We now have to fix our eyes firmly on the immediate period ahead. This is from now until the elections on the 27th April 1994. The central focus of this period is the forthcoming elections. All the other parties in the elections have one thing in common. They share a common platform of being anti-ANC. They want to stop a run-away victory for the ANC.

The ANC has been the architect of multi-party democracy in South Africa. And yet these parties have come to put a unique meaning to multi-party democracy. They are trying to sell the idea that it is good for the country if there is not an overwhelming majority party. They know that they are gong to lose the race so they want to plead with the electorate not to give a verdict which will overwhelmingly underscore the unity of our nation. And yet, what this country needs for its transition is the un-equivocal evidence that the people as a whole are united behind the one organisation which has been the champion of unity, peace and democracy.

We are facing a no-holds barred battle. The parties ranged against the ANC are going to stop at nothing to reduce our strength. They will do everything in their power, they will use fair means and foul means, to confuse the electorate, to scare them away from the ANC and its allies. They will do all they can to drive wedges between us.

As certain as we are of victory we cannot take our people for granted. We must carry our message to every corner of our land. The elections of April 27th are going to be the most highly developed form of mass action in which our people participate.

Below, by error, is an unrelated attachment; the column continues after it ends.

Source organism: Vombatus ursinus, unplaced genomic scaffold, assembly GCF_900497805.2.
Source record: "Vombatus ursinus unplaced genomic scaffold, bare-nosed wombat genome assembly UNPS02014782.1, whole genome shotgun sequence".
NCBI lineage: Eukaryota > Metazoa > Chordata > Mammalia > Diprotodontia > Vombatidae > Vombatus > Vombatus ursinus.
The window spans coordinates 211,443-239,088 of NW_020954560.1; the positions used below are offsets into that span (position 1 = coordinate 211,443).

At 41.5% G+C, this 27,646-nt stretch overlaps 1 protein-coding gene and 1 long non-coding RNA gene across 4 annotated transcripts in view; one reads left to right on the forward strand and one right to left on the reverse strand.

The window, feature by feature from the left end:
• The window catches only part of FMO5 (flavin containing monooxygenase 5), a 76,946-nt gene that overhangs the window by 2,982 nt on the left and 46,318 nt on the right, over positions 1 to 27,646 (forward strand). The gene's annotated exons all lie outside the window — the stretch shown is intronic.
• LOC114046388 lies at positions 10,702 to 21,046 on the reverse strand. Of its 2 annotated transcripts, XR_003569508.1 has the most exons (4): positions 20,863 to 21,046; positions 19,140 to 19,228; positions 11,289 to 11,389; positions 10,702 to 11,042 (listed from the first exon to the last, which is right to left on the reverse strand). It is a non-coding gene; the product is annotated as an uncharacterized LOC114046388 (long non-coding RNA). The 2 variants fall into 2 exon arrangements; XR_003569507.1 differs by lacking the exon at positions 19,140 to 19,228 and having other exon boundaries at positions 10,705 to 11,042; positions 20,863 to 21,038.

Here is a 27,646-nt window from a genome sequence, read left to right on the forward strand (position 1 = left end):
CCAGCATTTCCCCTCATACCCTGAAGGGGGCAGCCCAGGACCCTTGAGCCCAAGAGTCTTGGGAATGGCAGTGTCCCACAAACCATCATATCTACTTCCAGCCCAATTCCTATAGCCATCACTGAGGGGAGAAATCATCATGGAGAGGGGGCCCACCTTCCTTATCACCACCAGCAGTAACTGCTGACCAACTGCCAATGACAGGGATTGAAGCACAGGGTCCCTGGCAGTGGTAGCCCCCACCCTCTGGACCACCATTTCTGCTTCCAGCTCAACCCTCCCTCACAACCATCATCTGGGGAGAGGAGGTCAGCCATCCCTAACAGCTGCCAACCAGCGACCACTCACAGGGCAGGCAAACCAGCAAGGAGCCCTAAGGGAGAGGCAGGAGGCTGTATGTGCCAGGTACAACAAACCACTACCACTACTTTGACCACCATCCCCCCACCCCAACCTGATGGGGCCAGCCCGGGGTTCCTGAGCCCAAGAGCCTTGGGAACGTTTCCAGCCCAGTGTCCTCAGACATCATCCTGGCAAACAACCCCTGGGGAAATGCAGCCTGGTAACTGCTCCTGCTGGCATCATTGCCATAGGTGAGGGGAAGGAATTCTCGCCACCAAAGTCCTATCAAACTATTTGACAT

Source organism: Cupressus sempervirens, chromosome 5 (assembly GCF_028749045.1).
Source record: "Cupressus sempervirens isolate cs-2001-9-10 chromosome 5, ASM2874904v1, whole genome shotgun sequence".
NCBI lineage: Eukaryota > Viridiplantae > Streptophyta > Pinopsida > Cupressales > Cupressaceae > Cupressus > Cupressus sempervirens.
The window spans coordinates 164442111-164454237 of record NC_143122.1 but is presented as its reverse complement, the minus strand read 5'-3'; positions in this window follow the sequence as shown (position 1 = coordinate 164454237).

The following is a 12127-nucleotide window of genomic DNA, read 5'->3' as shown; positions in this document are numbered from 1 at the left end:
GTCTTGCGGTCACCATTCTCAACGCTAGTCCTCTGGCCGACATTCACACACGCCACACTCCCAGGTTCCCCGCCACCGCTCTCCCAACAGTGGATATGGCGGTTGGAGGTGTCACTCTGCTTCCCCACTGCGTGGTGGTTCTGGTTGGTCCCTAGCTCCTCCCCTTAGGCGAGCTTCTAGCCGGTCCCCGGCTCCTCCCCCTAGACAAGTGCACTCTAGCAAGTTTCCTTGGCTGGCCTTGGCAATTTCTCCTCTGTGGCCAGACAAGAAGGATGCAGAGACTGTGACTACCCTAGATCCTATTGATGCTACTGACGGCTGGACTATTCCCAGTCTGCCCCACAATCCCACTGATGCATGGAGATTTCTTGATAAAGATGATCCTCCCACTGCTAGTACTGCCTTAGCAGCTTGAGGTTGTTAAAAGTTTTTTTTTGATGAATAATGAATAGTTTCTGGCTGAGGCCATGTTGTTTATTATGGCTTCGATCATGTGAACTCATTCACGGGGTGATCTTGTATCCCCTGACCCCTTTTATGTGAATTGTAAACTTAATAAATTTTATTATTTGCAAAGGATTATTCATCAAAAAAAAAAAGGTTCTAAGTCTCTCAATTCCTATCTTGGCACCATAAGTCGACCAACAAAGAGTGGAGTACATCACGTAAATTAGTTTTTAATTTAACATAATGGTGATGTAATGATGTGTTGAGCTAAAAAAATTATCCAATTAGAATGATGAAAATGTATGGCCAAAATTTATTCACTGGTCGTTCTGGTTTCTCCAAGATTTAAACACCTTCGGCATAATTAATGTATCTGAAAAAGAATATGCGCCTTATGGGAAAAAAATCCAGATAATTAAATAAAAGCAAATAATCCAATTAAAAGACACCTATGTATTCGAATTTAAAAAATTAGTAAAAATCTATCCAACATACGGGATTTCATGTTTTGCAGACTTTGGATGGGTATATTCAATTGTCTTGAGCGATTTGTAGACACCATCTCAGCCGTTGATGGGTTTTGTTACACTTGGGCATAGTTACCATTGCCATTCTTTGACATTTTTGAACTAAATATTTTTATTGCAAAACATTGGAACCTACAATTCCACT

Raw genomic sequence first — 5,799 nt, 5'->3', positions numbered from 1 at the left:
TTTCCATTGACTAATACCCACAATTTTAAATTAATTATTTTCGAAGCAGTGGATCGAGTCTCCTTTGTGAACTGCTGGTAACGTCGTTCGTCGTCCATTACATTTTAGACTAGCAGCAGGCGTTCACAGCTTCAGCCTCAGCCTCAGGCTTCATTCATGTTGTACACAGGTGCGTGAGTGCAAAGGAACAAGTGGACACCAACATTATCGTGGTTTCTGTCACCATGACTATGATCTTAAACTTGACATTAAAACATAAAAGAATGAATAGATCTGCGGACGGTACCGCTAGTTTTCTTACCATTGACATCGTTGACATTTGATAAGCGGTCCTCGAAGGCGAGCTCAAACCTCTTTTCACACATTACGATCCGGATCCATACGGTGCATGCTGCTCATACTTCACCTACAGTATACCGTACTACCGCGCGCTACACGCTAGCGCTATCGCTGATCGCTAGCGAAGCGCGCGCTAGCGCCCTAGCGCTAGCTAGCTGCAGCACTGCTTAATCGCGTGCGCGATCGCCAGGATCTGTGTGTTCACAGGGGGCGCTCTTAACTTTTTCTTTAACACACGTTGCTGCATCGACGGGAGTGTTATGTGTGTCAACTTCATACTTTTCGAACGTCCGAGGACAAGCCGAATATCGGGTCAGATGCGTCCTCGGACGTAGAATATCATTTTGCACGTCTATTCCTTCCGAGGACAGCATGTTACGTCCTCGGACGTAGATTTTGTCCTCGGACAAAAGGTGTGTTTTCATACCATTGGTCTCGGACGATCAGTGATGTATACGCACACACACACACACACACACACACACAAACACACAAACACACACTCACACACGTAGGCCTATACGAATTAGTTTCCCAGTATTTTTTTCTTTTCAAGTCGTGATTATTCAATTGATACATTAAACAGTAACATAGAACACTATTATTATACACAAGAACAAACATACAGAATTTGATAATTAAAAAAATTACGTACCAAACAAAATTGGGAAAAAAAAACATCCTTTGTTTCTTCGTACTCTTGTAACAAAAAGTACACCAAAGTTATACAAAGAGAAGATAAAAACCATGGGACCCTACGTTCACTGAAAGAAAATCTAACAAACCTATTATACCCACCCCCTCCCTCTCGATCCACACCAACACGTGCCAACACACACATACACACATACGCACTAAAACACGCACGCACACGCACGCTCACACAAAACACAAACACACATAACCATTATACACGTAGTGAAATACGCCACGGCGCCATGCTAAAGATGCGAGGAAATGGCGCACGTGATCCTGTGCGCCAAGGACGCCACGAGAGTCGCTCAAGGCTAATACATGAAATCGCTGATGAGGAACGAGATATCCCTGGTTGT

The Constitution for the transition provides for strong central government and strong provincial government. One of the greatest dangers we face is that we may focus our minds on capturing central power and by default leave provincial power in other hands. This would be a terrible mistake. It would weaken the centre and leave it cut off from the masses. In terms of the Constitution good governance, the delivery of socio-economic upliftment will depend and be perceived by people to depend on their interaction with provincial government.

Our aim must therefore be to win power at the centre, to win power in all nine provinces and to provide the forces who will establish effective local government. In deploying ourselves we must never lose sight of all three tiers of government. None of these can be left to accident or chance.

I am confident that we will be able to reach the people and convince them to support us. I am convinced that whatever tricks the National Party has in store we can out-manoeuvre them. From our foundation in 1912 we have learnt one cardinal lesson in mobilising support: never misled the people. Speak to them with honesty and with clarity. Understand their concerns and find ways to address these. That is the road to victory.

Source: Nelson Mandela Foundation